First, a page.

Dissertation Abstracts

Exploring the LDS Church’s Wins in Two Same-Sex Marriage Elections: Mobilizing Members, Election Strategies, and Message Framing

Author: Alexander, Tamara D, proftamalexander@gmail.com
Department: Interdisciplinary Studies: Public Policy and Social Change
University: Union Institute & University, USA
Supervisor: Mary Ann Steger, Ph.D.
Year of completion: 2015
Language of dissertation: English

Keywords: moral authority , religious dogma , same-sex marriage , election strategies
Areas of Research: Participation, Organizational Democracy and Self-Management , Political Sociology , Religion

Abstract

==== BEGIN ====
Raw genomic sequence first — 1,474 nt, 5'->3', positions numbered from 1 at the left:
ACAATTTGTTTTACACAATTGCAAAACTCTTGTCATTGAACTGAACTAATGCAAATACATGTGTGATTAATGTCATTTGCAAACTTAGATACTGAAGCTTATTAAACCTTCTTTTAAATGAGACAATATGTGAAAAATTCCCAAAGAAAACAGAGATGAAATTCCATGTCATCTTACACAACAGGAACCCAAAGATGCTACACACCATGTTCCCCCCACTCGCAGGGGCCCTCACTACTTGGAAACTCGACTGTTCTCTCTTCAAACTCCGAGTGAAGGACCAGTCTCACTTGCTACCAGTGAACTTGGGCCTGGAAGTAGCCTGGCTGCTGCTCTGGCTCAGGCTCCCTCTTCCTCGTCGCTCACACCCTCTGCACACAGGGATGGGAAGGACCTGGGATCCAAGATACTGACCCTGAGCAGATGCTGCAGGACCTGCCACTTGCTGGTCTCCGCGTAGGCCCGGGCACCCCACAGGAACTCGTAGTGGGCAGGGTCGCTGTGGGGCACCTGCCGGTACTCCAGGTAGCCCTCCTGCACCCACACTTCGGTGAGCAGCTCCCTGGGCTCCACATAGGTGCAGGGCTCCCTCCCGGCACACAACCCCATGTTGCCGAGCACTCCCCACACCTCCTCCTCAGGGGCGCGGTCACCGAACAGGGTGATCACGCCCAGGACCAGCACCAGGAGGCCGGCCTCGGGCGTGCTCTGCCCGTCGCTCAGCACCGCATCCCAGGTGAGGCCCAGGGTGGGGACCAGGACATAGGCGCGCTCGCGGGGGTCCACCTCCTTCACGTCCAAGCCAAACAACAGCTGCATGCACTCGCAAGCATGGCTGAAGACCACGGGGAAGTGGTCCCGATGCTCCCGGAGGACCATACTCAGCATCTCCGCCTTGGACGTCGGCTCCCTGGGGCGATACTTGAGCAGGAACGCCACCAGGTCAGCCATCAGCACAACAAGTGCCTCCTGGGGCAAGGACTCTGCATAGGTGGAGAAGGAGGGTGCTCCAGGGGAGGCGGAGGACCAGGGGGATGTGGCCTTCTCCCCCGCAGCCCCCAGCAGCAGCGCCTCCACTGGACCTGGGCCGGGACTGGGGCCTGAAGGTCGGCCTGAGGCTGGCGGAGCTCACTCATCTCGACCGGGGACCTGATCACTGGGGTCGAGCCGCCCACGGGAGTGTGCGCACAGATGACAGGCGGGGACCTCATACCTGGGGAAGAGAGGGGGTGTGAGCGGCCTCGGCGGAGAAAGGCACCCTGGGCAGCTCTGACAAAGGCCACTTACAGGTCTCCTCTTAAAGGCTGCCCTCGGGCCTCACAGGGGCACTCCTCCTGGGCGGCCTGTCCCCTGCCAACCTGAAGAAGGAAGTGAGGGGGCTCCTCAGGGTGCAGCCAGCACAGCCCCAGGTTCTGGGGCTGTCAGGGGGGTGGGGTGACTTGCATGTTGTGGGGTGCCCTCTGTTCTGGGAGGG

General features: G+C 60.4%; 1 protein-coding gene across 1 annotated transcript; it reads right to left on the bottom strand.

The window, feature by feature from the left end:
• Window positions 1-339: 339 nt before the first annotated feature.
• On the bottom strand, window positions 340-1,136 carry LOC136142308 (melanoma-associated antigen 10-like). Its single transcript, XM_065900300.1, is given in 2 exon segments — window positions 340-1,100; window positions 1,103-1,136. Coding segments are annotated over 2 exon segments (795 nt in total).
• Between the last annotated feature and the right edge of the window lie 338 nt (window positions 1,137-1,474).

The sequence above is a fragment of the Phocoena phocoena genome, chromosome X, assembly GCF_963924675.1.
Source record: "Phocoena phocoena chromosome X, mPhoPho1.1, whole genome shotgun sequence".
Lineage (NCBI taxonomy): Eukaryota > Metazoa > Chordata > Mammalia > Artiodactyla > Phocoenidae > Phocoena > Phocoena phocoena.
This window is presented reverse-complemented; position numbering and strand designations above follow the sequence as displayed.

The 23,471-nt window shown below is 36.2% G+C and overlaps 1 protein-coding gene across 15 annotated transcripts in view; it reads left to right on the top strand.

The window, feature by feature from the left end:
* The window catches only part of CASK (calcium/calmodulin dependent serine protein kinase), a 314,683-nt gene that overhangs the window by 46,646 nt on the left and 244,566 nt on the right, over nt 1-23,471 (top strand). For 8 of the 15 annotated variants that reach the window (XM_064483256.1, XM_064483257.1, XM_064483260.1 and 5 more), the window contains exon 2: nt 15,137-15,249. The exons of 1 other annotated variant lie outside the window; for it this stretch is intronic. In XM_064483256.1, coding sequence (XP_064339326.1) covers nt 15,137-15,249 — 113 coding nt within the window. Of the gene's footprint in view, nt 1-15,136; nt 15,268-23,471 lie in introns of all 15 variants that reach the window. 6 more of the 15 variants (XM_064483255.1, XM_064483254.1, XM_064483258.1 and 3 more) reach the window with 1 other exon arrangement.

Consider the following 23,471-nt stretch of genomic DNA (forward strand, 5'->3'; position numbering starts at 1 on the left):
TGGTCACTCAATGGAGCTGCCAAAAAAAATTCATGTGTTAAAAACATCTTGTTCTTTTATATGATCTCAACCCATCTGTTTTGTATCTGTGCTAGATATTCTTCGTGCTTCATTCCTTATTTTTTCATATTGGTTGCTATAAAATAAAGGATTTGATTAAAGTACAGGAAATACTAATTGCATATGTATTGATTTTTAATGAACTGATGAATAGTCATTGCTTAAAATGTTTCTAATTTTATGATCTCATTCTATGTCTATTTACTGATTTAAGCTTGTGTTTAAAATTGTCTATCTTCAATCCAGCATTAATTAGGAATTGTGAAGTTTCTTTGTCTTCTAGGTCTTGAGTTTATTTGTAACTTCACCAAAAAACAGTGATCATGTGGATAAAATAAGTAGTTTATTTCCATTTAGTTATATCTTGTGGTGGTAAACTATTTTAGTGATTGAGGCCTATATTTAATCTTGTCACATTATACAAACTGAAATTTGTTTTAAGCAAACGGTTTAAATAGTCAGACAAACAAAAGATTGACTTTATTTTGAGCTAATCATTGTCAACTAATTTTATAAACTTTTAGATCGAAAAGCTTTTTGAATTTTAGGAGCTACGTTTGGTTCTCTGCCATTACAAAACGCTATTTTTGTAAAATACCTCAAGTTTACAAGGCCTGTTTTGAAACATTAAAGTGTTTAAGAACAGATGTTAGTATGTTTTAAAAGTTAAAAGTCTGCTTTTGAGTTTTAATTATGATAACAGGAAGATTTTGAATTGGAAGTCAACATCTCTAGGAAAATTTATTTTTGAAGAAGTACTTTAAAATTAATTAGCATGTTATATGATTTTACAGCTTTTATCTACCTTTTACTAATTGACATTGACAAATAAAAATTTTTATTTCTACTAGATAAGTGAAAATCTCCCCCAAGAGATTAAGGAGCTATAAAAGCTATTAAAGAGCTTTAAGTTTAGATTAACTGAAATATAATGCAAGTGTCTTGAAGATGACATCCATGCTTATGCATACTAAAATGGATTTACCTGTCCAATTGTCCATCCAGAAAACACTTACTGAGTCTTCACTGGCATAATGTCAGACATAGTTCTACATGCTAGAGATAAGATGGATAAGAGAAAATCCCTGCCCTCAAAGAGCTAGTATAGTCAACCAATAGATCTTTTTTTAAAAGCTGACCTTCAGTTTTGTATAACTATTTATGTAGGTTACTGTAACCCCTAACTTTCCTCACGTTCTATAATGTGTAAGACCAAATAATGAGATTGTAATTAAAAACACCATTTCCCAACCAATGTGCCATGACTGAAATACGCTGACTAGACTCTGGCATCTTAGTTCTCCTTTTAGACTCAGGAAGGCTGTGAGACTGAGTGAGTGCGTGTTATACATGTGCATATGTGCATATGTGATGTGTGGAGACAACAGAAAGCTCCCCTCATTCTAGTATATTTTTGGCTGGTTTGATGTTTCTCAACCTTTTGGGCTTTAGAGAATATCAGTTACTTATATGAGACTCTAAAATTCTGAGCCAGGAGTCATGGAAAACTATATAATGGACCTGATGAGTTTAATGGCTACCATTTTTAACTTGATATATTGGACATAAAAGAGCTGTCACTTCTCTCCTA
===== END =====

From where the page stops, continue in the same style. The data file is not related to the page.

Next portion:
This dissertation examines the actions that the LDS Church took during two elections, Proposition 22 and Proposition 8, to shore up its dogma concerning same-sex marriage. By completing this important case study, I clarify the factors upon which a religious institution, specifically The Church of Jesus Christ of Latter-day Saints, relied in making strategic choices within the political arena and acted as an interest group to exert itself as a moral entrepreneur in advancing its religious dogma on an issue of public policy. The period of time under study includes the Church’s political entrance strategies prior to the California Proposition 22 (2000) campaign in the early 1990’s and extends to the Church’s involvement in the California Proposition 8 (2008) campaign in 2008. Using a historical research approach, I offer a single-case study design that investigates the convergence of evidence in order to understand, and tell three interrelated stories of, the phenomena of member mobilization, election strategies, and message framing, and their location within the context of the Church’s actions. Using a content analysis, I pay attention to the manifest and latent themes of message content reflective of the Church’s dogma that was used by the Church as a means to influence policy decision-making. Data was collected from personal collections – including letters, memos, reports, agendas, instructions, and broadcast transcripts – Internet blogs, newspapers, interview transcripts, and published reports.

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